(Reuters) – Here’s what you need to know about the coronavirus right now:
As the coronavirus spread through the Diamond Princess cruise ship with passengers dying in what became one of the first hot spots outside China, Japanese authorities issued no warnings to the Costa Atlantica cruise ship docked at another Japanese port.
The Costa Atlantica now hosts one of Japan’s biggest clusters of the coronavirus, with a quarter of the more than 600 people then onboard infected.
Public health experts say a lack of additional measures on cruise ships after the Diamond Princess outbreak, toothless coronavirus legislation and a nationwide paucity of virus testing combined to allow the outbreak on the ship to blossom.
Getting out from under the doona
Australia laid out a three-step road map to ease social distancing restrictions on Friday, aiming to remove all curbs by July and get nearly one million people back to work.
Prime Minister Scott Morrison said it will be up to Australia’s various states and territories to decide when to begin implementing each stage. Each step will likely be separated by a four-week transition.
“You can stay under the doona forever. You’ll never face any danger,” Morrison told reporters, using an Australian word for quilt.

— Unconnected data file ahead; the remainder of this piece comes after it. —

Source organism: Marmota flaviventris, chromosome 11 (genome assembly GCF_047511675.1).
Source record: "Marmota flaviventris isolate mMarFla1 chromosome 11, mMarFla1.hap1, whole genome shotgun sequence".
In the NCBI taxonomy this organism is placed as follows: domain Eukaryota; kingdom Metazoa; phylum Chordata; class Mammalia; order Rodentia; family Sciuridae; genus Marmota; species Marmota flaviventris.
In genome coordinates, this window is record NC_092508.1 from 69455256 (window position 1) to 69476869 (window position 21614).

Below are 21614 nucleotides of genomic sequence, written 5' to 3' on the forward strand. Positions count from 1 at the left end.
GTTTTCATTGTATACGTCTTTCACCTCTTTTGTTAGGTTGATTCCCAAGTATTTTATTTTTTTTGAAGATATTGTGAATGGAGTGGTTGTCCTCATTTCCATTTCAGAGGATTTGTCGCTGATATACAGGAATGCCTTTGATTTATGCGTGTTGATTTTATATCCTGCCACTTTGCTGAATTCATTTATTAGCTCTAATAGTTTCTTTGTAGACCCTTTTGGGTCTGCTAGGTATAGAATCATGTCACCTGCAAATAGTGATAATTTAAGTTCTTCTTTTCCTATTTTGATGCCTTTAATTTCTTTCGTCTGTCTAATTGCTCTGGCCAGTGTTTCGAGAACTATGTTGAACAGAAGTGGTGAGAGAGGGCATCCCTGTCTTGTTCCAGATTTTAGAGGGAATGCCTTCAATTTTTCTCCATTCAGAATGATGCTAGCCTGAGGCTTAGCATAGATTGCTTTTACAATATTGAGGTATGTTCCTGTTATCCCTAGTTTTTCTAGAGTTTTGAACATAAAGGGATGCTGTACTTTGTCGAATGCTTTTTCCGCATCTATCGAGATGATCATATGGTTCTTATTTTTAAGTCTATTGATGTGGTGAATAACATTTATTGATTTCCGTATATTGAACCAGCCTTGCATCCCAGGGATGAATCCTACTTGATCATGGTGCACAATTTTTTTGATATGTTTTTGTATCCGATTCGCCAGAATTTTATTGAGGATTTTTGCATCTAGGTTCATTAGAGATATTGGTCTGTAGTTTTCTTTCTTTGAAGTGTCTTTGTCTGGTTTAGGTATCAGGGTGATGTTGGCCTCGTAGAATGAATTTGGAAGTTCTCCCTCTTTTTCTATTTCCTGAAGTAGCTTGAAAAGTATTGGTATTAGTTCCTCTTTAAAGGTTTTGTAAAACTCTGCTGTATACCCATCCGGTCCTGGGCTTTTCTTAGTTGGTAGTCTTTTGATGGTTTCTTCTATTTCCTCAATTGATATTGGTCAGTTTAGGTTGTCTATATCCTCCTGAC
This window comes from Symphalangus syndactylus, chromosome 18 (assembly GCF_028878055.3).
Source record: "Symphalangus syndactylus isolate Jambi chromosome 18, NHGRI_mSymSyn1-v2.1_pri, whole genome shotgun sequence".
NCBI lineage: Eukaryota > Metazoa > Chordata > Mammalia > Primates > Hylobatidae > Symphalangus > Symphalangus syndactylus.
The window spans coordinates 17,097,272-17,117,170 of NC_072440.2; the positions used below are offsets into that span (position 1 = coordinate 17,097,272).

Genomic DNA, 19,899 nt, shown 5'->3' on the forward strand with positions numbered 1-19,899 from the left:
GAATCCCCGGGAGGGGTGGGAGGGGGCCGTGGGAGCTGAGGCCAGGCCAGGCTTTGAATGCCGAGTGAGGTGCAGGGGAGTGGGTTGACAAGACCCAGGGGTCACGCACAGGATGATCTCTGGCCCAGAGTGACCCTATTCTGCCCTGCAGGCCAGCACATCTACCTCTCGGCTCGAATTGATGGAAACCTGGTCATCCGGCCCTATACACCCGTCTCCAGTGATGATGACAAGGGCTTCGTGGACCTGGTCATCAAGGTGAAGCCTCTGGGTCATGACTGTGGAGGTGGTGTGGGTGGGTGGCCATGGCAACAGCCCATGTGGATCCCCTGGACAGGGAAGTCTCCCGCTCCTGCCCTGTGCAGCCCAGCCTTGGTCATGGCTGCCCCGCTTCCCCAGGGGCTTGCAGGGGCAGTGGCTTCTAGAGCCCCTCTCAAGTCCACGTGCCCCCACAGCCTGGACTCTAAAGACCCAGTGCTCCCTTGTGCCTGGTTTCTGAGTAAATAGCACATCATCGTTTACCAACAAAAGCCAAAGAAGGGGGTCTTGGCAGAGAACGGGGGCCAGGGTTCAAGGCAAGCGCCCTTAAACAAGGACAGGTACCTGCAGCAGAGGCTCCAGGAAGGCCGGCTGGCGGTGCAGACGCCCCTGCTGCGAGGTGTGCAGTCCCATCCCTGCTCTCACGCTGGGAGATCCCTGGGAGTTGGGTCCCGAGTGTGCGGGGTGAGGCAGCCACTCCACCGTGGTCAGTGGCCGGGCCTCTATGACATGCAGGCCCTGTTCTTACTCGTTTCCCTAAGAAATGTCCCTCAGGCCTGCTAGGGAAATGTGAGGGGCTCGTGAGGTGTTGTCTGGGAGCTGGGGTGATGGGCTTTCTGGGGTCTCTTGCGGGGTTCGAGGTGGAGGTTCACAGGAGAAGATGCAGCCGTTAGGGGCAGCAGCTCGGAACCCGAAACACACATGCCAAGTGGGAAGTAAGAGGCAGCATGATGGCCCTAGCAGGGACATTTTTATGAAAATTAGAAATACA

“But we’ve got to get out from under the doona at some time.”
Safe haven for business
After proclaiming success in containing the coronavirus, Vietnam is positioning itself as a safe place to do business, capitalising on demand from international manufacturers looking to diversify supply chains away from China.
Advisers who help foreign firms relocate internationally said Vietnam’s success in dealing with the pandemic had already boosted the confidence of foreign investors in the country.
Vietnam is targeting annual gross domestic product growth of more than 5% this year, a rare pocket of progress in a global economy facing a deep recession.
Suntanning with plexiglass screens
Santorini beach bar owner Charlie Chahine is not a fan of the plexiglass screens that have been added around the lounge chairs at his establishment, but if that is the way it has to be for tourists to return, then that is what he is doing.
Businesses on Greece’s most popular holiday island are adopting all kinds of hygiene measures, anxious for the season to start.
“We don’t want this, but if this is necessary, and if this is what people’s safety depends on, such a construction or any such construction – we want to work, we want to get going,” said Chahine.
Bookings in June last year were at 70%, while now they hover at 30% at most, vice president of the Santorini Hotel Association Andreas Patiniotis said.
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